Books in the news... 5-6 September

No comments
Check out these new fiction and non -fiction titles from 5-6 September Spectrum, you can request them from the Library.



The Absent Therapist by Will Eaves
The Absent Therapist is a book of soundings, a jostle of voices that variously argue, remember, explain, justify, speculate and meander. Sons and lovers, wanderers, stayers, leavers, readers and believers: 'the biggest surprise of all is frequently that things and people really are as they seem.






Make me by Lee Child
“Why is this town called Mother’s Rest?” That’s all Reacher wants to know. But no one will tell him. It’s a tiny place hidden in a thousand square miles of wheat fields, with a railroad stop, and sullen and watchful people, and a worried woman named Michelle Chang, who mistakes him for someone else: her missing partner in a private investigation she thinks must have started small and then turned lethal.

Reacher has no particular place to go, and all the time in the world to get there, and there’s something about Chang . . . so he teams up with her and starts to ask around. He thinks: How bad can this thing be? But before long he’s plunged into a desperate race through LA, Chicago, Phoenix, and San Francisco, and through the hidden parts of the internet, up against thugs and assassins every step of the way—right back to where he started, in Mother’s Rest, where he must confront the worst nightmare he could imagine.

Walking away would have been easier. But as always, Reacher’s rule is: If you want me to stop, you’re going to have to make me.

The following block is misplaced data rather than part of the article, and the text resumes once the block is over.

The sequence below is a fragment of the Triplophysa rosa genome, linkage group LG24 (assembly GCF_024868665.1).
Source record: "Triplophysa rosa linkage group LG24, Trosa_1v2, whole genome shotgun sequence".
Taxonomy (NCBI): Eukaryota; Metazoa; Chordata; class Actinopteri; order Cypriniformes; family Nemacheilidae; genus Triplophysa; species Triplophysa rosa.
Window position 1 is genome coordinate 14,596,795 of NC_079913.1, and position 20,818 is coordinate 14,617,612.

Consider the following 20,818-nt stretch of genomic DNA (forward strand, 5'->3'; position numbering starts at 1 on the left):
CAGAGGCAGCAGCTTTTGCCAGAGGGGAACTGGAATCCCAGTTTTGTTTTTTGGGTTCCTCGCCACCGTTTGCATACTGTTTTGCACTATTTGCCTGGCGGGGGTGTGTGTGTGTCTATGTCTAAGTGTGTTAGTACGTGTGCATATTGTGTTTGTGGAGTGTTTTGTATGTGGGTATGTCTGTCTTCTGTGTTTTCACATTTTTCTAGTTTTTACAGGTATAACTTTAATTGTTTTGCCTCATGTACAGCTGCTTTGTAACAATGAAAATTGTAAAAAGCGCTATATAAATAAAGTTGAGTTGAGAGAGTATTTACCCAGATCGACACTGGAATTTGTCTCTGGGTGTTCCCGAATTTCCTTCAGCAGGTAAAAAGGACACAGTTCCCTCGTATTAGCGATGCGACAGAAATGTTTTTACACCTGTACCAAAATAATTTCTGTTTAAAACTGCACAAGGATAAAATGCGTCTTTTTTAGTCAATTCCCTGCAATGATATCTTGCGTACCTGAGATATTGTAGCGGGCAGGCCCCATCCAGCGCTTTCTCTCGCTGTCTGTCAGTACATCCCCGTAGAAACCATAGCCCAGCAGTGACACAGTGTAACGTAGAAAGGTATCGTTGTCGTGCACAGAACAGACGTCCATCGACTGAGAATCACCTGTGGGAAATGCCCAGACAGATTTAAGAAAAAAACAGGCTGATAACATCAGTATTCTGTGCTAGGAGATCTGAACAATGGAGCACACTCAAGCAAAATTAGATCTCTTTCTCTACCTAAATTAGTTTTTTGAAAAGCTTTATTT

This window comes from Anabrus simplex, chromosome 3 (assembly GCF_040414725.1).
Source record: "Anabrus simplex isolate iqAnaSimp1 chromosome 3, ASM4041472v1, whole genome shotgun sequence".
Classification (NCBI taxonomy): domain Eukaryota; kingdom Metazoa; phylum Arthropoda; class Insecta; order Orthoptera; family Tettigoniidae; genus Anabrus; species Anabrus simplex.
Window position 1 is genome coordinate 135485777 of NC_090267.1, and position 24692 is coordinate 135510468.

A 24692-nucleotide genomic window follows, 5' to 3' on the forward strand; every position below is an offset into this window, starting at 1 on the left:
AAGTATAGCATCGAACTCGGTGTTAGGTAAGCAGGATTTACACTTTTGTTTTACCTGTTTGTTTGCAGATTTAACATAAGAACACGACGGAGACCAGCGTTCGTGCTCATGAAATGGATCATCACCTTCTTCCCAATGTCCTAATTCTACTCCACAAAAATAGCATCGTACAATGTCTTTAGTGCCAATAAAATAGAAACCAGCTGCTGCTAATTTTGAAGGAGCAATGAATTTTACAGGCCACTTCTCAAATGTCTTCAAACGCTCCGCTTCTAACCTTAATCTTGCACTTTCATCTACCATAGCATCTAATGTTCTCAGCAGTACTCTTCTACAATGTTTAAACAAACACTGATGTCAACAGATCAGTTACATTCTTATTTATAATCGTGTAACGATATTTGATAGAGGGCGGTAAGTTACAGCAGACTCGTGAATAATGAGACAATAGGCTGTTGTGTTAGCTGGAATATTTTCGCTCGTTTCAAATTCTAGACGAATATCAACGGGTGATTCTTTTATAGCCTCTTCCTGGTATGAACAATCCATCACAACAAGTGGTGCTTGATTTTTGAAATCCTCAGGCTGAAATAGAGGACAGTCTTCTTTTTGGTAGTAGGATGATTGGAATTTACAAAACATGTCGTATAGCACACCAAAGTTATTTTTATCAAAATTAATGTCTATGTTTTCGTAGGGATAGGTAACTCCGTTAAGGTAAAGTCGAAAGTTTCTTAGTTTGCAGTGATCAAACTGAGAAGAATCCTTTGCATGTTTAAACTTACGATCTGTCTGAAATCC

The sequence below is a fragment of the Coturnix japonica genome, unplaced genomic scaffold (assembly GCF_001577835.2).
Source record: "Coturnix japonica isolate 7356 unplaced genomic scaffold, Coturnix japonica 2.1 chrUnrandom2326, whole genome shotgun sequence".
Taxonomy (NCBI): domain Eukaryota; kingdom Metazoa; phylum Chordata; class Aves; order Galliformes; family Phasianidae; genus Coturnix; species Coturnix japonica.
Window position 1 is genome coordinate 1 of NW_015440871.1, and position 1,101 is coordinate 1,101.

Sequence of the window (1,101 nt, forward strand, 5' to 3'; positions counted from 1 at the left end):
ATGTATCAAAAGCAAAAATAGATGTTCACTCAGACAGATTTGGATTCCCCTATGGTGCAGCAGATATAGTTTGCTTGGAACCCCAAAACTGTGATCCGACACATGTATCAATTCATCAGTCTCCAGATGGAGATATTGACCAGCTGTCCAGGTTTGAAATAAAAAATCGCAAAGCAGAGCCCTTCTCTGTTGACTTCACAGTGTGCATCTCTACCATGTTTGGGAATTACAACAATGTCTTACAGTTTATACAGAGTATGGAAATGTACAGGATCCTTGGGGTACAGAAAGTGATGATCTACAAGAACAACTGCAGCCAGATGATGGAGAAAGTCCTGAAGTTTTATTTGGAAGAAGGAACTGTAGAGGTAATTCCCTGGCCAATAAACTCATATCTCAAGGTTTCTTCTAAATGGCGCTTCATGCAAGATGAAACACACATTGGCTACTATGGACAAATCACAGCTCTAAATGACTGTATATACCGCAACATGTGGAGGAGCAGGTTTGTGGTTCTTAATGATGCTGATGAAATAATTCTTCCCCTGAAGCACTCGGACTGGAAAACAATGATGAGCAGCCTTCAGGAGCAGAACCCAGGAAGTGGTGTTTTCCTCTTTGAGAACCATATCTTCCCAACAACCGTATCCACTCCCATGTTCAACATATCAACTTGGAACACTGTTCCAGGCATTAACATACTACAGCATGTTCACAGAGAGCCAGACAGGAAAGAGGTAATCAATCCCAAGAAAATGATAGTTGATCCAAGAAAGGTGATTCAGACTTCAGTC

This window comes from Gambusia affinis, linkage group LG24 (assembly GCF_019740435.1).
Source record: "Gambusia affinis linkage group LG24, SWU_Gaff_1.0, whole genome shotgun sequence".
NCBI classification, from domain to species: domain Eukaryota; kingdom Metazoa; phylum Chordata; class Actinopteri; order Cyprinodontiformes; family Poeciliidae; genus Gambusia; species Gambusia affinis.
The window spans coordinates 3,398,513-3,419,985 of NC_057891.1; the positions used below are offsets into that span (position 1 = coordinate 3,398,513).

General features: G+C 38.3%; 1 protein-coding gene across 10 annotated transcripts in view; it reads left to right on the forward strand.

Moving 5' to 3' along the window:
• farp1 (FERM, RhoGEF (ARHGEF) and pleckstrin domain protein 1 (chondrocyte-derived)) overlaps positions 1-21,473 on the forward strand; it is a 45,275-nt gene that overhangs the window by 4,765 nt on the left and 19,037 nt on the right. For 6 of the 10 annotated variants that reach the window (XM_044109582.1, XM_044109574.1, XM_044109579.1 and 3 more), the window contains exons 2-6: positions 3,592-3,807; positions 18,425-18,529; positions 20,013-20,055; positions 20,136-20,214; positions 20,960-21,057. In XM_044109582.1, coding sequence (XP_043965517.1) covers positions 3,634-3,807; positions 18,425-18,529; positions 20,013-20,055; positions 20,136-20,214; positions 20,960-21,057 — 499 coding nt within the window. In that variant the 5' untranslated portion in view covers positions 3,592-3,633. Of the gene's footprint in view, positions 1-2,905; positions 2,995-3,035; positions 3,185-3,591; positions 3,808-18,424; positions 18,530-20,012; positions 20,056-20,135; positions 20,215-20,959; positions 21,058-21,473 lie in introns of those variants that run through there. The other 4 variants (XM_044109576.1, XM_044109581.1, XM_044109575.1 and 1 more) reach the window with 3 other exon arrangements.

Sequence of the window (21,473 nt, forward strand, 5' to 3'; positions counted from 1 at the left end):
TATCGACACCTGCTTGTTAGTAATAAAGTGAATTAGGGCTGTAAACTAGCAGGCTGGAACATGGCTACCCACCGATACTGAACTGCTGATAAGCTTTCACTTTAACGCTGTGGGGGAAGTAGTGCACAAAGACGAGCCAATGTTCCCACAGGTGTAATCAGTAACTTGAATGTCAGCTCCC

The Taming of the Queen by Philippa Gregory
Why would a woman marry a serial killer?
Because she cannot refuse...
Kateryn Parr, a thirty-year-old widow in a secret affair with a new lover, has no choice when a man old enough to be her father who has buried four wives - King Henry VIII - commands her to marry him.
Kateryn has no doubt about the danger she faces: the previous queen lasted sixteen months, the one before barely half a year. But Henry adores his new bride and Kateryn's trust in him grows as she unites the royal family, creates a radical study circle at the heart of the court, and rules the kingdom as Regent.
But is this enough to keep her safe? A leader of religious reform and the first woman to publish in English, Kateryn stands out as an independent woman with a mind of her own. But she cannot save the Protestants, under threat for their faith, and Henry's dangerous gaze turns on her.The traditional churchmen and rivals for power accuse her of heresy - the punishment is death by fire and the king's name is on the warrant...
From an author who has described all of Henry's queens comes a deeply intimate portrayal of the last: a woman who longed for passion, power and education at the court of a medieval killer. 


Honour, Duty, Courage by Mohamed Khadra
When old friends Jack and Tom volunteer for the army medical corps, both men are unaware that their lives are about to change forever. Jack is a first-class vascular surgeon with a strong sense of duty to his country, and Tom a highly respected anaesthetist with a young child. Given 48 hours to deploy, they leave behind their comfortable lives – and the petty rivalries and mindless bureaucracy of the Victoria Hospital – for a war zone where their emotional and psychological strength will be tested to the limit. Who can they trust when even young children are potential suicide bombers, and insurgents could be within their very ranks? Will they both return? And if so, will they be able to take up their lives where they left off?